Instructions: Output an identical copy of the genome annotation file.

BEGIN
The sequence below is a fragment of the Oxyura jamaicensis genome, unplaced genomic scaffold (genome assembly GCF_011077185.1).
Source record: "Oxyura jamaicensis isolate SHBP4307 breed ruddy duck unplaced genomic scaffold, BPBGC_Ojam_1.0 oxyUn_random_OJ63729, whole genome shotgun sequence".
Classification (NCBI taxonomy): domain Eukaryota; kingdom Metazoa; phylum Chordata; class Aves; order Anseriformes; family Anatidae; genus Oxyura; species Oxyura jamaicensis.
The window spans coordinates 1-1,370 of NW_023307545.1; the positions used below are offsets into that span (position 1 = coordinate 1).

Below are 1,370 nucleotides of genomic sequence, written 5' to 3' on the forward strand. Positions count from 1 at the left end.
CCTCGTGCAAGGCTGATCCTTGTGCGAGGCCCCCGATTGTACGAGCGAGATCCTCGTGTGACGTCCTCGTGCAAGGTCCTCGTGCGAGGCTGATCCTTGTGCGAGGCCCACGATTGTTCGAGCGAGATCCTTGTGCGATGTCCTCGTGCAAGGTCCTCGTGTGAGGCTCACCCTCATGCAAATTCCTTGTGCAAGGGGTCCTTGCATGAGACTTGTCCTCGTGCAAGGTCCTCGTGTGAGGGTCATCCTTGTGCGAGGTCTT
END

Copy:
The sequence below is a fragment of the Oxyura jamaicensis genome, unplaced genomic scaffold (genome assembly GCF_011077185.1).
Source record: "Oxyura jamaicensis isolate SHBP4307 breed ruddy duck unplaced genomic scaffold, BPBGC_Ojam_1.0 oxyUn_random_OJ63729, whole genome shotgun sequence".
Classification (NCBI taxonomy): domain Eukaryota; kingdom Metazoa; phylum Chordata; class Aves; order Anseriformes; family Anatidae; genus Oxyura; species Oxyura jamaicensis.
The window spans coordinates 1-1,370 of NW_023307545.1; the positions used below are offsets into that span (position 1 = coordinate 1).

Below are 1,370 nucleotides of genomic sequence, written 5' to 3' on the forward strand. Positions count from 1 at the left end.
CCTCGTGCAAGGCTGATCCTTGTGCGAGGCCCCCGATTGTACGAGCGAGATCCTCGTGTGACGTCCTCGTGCAAGGTCCTCGTGCGAGGCTGATCCTTGTGCGAGGCCCACGATTGTTCGAGCGAGATCCTTGTGCGATGTCCTCGTGCAAGGTCCTCGTGTGAGGCTCACCCTCATGCAAATTCCTTGTGCAAGGGGTCCTTGCATGAGACTTGTCCTCGTGCAAGGTCCTCGTGTGAGGGTCATCCTTGTGCGAGGTCTT